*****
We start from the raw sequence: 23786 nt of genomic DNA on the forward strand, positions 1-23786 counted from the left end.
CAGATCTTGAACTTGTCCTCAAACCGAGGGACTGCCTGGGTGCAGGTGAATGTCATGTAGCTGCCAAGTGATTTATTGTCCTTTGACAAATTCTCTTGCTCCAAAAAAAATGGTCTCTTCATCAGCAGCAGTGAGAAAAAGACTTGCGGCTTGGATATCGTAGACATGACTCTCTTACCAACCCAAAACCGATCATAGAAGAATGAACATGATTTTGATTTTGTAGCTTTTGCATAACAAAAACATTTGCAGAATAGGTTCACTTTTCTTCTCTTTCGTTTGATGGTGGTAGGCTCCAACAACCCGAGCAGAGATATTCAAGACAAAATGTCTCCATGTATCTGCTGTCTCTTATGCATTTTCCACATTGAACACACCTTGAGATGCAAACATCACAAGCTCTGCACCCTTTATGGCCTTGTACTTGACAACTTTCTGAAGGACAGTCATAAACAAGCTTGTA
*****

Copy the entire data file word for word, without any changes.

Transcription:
We start from the raw sequence: 23786 nt of genomic DNA on the forward strand, positions 1-23786 counted from the left end.
CAGATCTTGAACTTGTCCTCAAACCGAGGGACTGCCTGGGTGCAGGTGAATGTCATGTAGCTGCCAAGTGATTTATTGTCCTTTGACAAATTCTCTTGCTCCAAAAAAAATGGTCTCTTCATCAGCAGCAGTGAGAAAAAGACTTGCGGCTTGGATATCGTAGACATGACTCTCTTACCAACCCAAAACCGATCATAGAAGAATGAACATGATTTTGATTTTGTAGCTTTTGCATAACAAAAACATTTGCAGAATAGGTTCACTTTTCTTCTCTTTCGTTTGATGGTGGTAGGCTCCAACAACCCGAGCAGAGATATTCAAGACAAAATGTCTCCATGTATCTGCTGTCTCTTATGCATTTTCCACATTGAACACACCTTGAGATGCAAACATCACAAGCTCTGCACCCTTTATGGCCTTGTACTTGACAACTTTCTGAAGGACAGTCATAAACAAGCTTGTA